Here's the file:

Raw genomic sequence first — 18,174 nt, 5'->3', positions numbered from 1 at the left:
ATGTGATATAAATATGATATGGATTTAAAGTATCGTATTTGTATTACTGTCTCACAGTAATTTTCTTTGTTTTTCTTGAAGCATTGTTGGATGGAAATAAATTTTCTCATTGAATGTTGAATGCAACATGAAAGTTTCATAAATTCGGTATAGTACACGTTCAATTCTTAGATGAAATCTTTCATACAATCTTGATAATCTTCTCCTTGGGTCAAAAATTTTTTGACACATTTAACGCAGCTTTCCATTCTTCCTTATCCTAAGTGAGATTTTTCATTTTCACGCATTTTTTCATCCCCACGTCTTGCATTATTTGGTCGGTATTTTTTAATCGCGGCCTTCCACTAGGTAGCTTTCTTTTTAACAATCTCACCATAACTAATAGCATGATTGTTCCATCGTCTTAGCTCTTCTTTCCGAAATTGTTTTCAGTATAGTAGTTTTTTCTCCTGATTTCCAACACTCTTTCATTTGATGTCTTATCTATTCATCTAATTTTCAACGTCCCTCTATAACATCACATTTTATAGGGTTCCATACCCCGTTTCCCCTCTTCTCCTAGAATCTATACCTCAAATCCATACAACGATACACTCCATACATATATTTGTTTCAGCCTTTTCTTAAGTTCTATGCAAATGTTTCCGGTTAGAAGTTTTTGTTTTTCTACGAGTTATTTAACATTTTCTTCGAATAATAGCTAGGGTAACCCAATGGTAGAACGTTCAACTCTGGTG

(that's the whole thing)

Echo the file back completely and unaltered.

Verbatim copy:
Raw genomic sequence first — 18,174 nt, 5'->3', positions numbered from 1 at the left:
ATGTGATATAAATATGATATGGATTTAAAGTATCGTATTTGTATTACTGTCTCACAGTAATTTTCTTTGTTTTTCTTGAAGCATTGTTGGATGGAAATAAATTTTCTCATTGAATGTTGAATGCAACATGAAAGTTTCATAAATTCGGTATAGTACACGTTCAATTCTTAGATGAAATCTTTCATACAATCTTGATAATCTTCTCCTTGGGTCAAAAATTTTTTGACACATTTAACGCAGCTTTCCATTCTTCCTTATCCTAAGTGAGATTTTTCATTTTCACGCATTTTTTCATCCCCACGTCTTGCATTATTTGGTCGGTATTTTTTAATCGCGGCCTTCCACTAGGTAGCTTTCTTTTTAACAATCTCACCATAACTAATAGCATGATTGTTCCATCGTCTTAGCTCTTCTTTCCGAAATTGTTTTCAGTATAGTAGTTTTTTCTCCTGATTTCCAACACTCTTTCATTTGATGTCTTATCTATTCATCTAATTTTCAACGTCCCTCTATAACATCACATTTTATAGGGTTCCATACCCCGTTTCCCCTCTTCTCCTAGAATCTATACCTCAAATCCATACAACGATACACTCCATACATATATTTGTTTCAGCCTTTTCTTAAGTTCTATGCAAATGTTTCCGGTTAGAAGTTTTTGTTTTTCTACGAGTTATTTAACATTTTCTTCGAATAATAGCTAGGGTAACCCAATGGTAGAACGTTCAACTCTGGTG